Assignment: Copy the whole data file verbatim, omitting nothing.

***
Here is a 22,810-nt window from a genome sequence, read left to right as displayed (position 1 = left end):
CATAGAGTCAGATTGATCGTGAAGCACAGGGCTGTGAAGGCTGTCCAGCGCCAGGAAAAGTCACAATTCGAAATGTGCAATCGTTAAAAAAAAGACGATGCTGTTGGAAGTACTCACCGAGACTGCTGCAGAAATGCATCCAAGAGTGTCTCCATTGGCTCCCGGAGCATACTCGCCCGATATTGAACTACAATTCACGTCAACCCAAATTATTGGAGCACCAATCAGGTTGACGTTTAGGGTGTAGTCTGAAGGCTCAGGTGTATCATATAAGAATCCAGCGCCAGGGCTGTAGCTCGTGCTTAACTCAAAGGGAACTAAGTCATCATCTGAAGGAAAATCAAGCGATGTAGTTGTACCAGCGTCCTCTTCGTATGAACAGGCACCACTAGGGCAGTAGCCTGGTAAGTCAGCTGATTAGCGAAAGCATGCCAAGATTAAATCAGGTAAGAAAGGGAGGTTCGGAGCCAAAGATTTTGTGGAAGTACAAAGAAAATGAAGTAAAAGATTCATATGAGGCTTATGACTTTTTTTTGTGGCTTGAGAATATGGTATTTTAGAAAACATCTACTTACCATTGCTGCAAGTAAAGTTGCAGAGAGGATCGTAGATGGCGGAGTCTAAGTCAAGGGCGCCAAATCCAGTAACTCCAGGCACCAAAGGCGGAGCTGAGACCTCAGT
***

Here is a 22,810-nt window from a genome sequence, read left to right as displayed (position 1 = left end):
CATAGAGTCAGATTGATCGTGAAGCACAGGGCTGTGAAGGCTGTCCAGCGCCAGGAAAAGTCACAATTCGAAATGTGCAATCGTTAAAAAAAAGACGATGCTGTTGGAAGTACTCACCGAGACTGCTGCAGAAATGCATCCAAGAGTGTCTCCATTGGCTCCCGGAGCATACTCGCCCGATATTGAACTACAATTCACGTCAACCCAAATTATTGGAGCACCAATCAGGTTGACGTTTAGGGTGTAGTCTGAAGGCTCAGGTGTATCATATAAGAATCCAGCGCCAGGGCTGTAGCTCGTGCTTAACTCAAAGGGAACTAAGTCATCATCTGAAGGAAAATCAAGCGATGTAGTTGTACCAGCGTCCTCTTCGTATGAACAGGCACCACTAGGGCAGTAGCCTGGTAAGTCAGCTGATTAGCGAAAGCATGCCAAGATTAAATCAGGTAAGAAAGGGAGGTTCGGAGCCAAAGATTTTGTGGAAGTACAAAGAAAATGAAGTAAAAGATTCATATGAGGCTTATGACTTTTTTTTGTGGCTTGAGAATATGGTATTTTAGAAAACATCTACTTACCATTGCTGCAAGTAAAGTTGCAGAGAGGATCGTAGATGGCGGAGTCTAAGTCAAGGGCGCCAAATCCAGTAACTCCAGGCACCAAAGGCGGAGCTGAGACCTCAGT